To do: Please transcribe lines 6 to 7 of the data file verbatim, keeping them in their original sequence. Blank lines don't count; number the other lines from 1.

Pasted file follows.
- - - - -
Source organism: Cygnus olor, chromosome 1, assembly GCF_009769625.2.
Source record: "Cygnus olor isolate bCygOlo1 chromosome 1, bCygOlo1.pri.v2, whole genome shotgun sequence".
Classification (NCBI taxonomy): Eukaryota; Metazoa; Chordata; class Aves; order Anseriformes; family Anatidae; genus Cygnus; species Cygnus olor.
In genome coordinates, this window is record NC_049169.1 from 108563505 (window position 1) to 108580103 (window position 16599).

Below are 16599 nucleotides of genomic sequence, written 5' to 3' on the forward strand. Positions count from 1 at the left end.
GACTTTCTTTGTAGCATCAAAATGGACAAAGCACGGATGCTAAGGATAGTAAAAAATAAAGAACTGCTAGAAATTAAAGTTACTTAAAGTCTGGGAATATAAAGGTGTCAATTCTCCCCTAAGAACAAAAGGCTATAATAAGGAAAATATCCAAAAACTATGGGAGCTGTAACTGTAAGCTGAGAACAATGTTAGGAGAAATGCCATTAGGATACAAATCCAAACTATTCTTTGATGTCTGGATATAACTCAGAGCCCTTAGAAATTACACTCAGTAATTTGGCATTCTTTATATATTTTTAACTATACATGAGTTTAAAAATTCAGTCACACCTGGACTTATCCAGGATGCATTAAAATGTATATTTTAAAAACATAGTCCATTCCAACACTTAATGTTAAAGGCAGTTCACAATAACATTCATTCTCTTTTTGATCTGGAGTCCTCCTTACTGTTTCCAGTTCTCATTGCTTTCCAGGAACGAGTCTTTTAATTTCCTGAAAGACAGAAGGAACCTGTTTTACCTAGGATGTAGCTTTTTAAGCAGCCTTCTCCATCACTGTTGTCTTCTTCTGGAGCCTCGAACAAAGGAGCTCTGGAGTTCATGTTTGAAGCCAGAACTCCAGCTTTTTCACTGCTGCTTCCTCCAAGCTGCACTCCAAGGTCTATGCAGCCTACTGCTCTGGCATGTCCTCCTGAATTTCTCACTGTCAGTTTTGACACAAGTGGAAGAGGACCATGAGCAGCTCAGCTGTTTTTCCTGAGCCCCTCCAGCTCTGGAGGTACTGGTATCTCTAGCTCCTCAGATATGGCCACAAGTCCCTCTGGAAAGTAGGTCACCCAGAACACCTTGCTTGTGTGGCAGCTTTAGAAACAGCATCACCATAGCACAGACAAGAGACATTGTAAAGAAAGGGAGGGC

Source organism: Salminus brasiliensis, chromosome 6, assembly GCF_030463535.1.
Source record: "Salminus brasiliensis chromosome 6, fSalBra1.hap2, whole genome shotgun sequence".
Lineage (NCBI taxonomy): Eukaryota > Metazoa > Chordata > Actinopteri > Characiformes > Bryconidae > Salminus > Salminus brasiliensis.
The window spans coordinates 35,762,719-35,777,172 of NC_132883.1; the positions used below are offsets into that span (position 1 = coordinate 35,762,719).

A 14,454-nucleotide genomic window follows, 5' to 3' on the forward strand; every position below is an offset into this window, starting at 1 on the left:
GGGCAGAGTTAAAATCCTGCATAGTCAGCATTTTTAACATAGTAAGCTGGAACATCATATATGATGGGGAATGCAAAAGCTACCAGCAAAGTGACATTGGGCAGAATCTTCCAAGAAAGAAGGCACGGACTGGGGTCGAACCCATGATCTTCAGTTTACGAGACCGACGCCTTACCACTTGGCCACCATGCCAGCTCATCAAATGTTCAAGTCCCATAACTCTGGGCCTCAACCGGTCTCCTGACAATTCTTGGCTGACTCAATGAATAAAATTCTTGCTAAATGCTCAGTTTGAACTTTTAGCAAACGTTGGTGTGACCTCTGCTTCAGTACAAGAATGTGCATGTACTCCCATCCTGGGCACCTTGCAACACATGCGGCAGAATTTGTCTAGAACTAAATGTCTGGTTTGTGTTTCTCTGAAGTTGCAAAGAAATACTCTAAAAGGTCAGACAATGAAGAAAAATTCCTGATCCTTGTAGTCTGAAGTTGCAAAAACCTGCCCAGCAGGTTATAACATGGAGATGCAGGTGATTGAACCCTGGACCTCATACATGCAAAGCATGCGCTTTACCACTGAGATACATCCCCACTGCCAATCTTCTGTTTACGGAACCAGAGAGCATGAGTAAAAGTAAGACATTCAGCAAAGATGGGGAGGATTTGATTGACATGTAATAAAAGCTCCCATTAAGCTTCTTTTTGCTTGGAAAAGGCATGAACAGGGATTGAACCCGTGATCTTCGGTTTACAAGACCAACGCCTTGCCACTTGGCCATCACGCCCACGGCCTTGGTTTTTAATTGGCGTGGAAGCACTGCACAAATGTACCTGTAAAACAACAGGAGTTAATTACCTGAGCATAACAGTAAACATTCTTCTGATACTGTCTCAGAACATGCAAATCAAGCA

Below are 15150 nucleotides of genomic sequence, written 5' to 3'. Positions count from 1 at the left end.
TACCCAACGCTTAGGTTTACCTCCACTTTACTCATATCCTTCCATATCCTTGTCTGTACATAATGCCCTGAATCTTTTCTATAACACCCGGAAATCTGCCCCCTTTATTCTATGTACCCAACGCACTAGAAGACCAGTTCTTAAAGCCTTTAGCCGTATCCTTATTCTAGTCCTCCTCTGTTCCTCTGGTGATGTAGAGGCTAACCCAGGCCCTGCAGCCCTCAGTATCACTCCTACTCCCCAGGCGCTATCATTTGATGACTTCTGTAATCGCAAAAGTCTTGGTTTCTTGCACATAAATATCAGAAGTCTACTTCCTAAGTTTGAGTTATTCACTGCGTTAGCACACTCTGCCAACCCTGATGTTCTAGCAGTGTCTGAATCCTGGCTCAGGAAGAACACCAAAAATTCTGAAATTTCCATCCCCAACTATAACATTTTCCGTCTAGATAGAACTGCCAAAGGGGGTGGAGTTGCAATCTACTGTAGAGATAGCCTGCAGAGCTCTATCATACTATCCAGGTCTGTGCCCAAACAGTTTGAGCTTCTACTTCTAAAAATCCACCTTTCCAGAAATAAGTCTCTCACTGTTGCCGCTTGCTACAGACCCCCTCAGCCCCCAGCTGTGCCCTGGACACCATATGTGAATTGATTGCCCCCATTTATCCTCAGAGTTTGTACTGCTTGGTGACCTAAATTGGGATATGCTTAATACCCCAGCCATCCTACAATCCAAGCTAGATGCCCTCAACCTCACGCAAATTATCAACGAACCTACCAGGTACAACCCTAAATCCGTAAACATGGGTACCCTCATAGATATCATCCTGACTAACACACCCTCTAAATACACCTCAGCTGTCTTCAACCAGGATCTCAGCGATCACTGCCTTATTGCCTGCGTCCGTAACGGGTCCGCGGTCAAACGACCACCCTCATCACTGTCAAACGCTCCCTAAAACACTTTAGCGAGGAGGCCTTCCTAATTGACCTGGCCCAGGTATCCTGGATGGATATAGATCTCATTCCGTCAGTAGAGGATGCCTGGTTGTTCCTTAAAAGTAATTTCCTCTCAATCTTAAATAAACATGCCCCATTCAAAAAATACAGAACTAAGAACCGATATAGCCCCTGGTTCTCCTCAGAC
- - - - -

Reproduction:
GACTTTCTTTGTAGCATCAAAATGGACAAAGCACGGATGCTAAGGATAGTAAAAAATAAAGAACTGCTAGAAATTAAAGTTACTTAAAGTCTGGGAATATAAAGGTGTCAATTCTCCCCTAAGAACAAAAGGCTATAATAAGGAAAATATCCAAAAACTATGGGAGCTGTAACTGTAAGCTGAGAACAATGTTAGGAGAAATGCCATTAGGATACAAATCCAAACTATTCTTTGATGTCTGGATATAACTCAGAGCCCTTAGAAATTACACTCAGTAATTTGGCATTCTTTATATATTTTTAACTATACATGAGTTTAAAAATTCAGTCACACCTGGACTTATCCAGGATGCATTAAAATGTATATTTTAAAAACATAGTCCATTCCAACACTTAATGTTAAAGGCAGTTCACAATAACATTCATTCTCTTTTTGATCTGGAGTCCTCCTTACTGTTTCCAGTTCTCATTGCTTTCCAGGAACGAGTCTTTTAATTTCCTGAAAGACAGAAGGAACCTGTTTTACCTAGGATGTAGCTTTTTAAGCAGCCTTCTCCATCACTGTTGTCTTCTTCTGGAGCCTCGAACAAAGGAGCTCTGGAGTTCATGTTTGAAGCCAGAACTCCAGCTTTTTCACTGCTGCTTCCTCCAAGCTGCACTCCAAGGTCTATGCAGCCTACTGCTCTGGCATGTCCTCCTGAATTTCTCACTGTCAGTTTTGACACAAGTGGAAGAGGACCATGAGCAGCTCAGCTGTTTTTCCTGAGCCCCTCCAGCTCTGGAGGTACTGGTATCTCTAGCTCCTCAGATATGGCCACAAGTCCCTCTGGAAAGTAGGTCACCCAGAACACCTTGCTTGTGTGGCAGCTTTAGAAACAGCATCACCATAGCACAGACAAGAGACATTGTAAAGAAAGGGAGGGC

Source organism: Salminus brasiliensis, chromosome 6, assembly GCF_030463535.1.